5 Ways to Improve Terrible Produce

The bananas have begun to leak an unidentified substance. And you have absolutely no interest in identifying that substance. Not with a ten foot pole or heavy-duty rubber gloves. No thank you.

The spinach is on its last legs, and “green mush” doesn’t really sound appealing for lunch. Actually, it doesn’t really sound appealing at all…like ever.

The terrible produce monster has indeed taken over your refrigerator, and you’re in a bit of a pickle. (Well hey, take that cucumber, and pickle it!).

It’s no secret that supermarkets don’t always have the best produce. And while picking up fresh produce from local farmers’ market and sustainable meat/dairy is ideal, it’s not always feasible. Regardless of whether your fruits and veggies are banged, bruised, smushed, or just plain sorrowful, there’s always a solution. In fact, there are at least five of them.


**5 Ways to Improve Terrible Produce**

1. Goodies, Sweets, and Treats…Oh My! Bananas sparkled with dots of chocolate brown and sad, wilting carrots can only mean one thing: it’s time to whip out the mixing bowl STAT. Banana bread, carrot cake, zucchini bread, blueberry muffins and the like are great quick remedies for produce past its prime. A sly solution for slipping in one’s daily dosage of fruit and veggies, the use of produce in baked goods also helps to amp up the nutritional profile, providing for an indulgent treat with a healthy twist. As a bonus, garnering a reputation as resident baker is guaranteed to make you quite the popular family member, roommate, friend, or coworker.

2. Freeze First, Smoothie-ify Later. At the peak of its freshness, fruit is called nature’s candy for a reason. It’s sweet and delicious, practically bursting with the sunshine from which it was born. Unfortunately, once fruit passes that point, it seems to become the type of candy that nobody wants to eat—the gross confections that always seems to be left at the bottom of the bowl on Halloween. Since starch converts to sugar in fruits and vegetables as time progresses though, overripe produce naturally makes for wonderfully sweet smoothies. Bananas, peaches, mangoes, and strawberries all work like a charm for this option. Even a handful of spinach that has seen better days can be frozen and later thrown into a smoothie without any change to the taste!

3. A Soup-er Idea: Make Stock. Whether you’re sick with the flu or sick of using canned broth filled with icky additives, homemade broth is the perfect solution for any day. Even the most unsightly vegetables (from obtuse onions and wimpy celery stalks) can make for a great consommé. Simply chop up vegetables in need of a little TLC, and add them to a large pot of boiling water. Simmer until the desired concentrate is reached, and add salt + pepper to taste. Remove the vegetables once you’re done or leave them in—it’s your call! Either way, you (and your veggies) will be on your way to feeling better in no time.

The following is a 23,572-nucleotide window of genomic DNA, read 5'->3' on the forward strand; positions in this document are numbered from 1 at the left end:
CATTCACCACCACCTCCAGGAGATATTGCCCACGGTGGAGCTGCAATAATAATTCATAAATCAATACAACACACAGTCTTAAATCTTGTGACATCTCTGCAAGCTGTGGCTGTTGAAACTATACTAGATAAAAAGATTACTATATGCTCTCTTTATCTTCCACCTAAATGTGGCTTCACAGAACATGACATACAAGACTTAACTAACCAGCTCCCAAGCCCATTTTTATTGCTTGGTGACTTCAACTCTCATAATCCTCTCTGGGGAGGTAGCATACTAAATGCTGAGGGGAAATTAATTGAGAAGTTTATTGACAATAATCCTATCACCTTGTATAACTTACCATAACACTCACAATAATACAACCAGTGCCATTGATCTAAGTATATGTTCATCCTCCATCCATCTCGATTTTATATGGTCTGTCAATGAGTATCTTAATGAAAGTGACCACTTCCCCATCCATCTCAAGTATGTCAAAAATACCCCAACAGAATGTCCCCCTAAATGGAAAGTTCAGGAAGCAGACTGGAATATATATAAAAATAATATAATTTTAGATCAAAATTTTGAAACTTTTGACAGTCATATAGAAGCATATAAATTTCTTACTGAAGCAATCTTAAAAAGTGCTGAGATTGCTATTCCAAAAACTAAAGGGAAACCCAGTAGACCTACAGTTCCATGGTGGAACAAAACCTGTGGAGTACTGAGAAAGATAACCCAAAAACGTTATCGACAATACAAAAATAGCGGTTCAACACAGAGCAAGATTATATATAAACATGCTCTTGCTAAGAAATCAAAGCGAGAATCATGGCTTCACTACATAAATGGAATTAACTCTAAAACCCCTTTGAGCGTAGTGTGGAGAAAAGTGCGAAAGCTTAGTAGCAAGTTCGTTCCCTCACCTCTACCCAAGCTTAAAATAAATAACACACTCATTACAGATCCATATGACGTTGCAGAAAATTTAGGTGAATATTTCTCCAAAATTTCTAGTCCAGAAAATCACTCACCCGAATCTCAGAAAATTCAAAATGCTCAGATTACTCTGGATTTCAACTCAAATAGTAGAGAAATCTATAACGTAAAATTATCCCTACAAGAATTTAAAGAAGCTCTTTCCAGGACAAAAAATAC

4. Honey, I Revamped the Vegetables. Not all veggies are created equal. There’s a world of difference between a crisp bowl of gourmet greens fresh from the embrace of the Earth and a lamentable plate of almost-deceased broccoli. Never fear though, perking up sorry veggies is deceptively easy and requires only three things: a paper towel, a Ziploc bag, and a few drops of water. After washing your desired vegetables, slightly moisten a paper towel. Wrap the lettuce (or other veggies) in the damp towel, and place them in the plastic bag. Seal the plastic bag, pressing out all the air. Then, stick the bag in the fridge. Voila—the next day your greens will be crisp and good as new—ready for salad-making, or whatever your heart desires!

5. Fruity Endeavors. Bruised apples, mushy peaches, and desolate-looking berries are my absolute nemesis. I can’t stand eating fresh fruit that is past its prime; however, cooked fruit is a whole different story. Even the most blemished fruits can be cooked into a masterpiece—fruit puree, fruit leather roll-ups, fruit compote, etc. Of all these options, applesauce is by far my favorite. The best part? It’s ridiculously easy to make using a microwave. To do so, finely dice 1-2 apples (peeled or unpeeled, your choice), and microwave for 3 minutes with a pinch of cinnamon, salt, and sugar to taste. After 3 minutes, mash with a fork or puree with an immersion blender.

Lexi Cotcamp is a sunny dreamer and a Georgetown freshman living life on the East Coast for the first time. Instead of eating fruit and vegetables like they’re going out of style, she prefers to simply make them stylish instead. Just call her the Coco Chanel of the produce department.

Originally posted on Monday, March 5th, 2012

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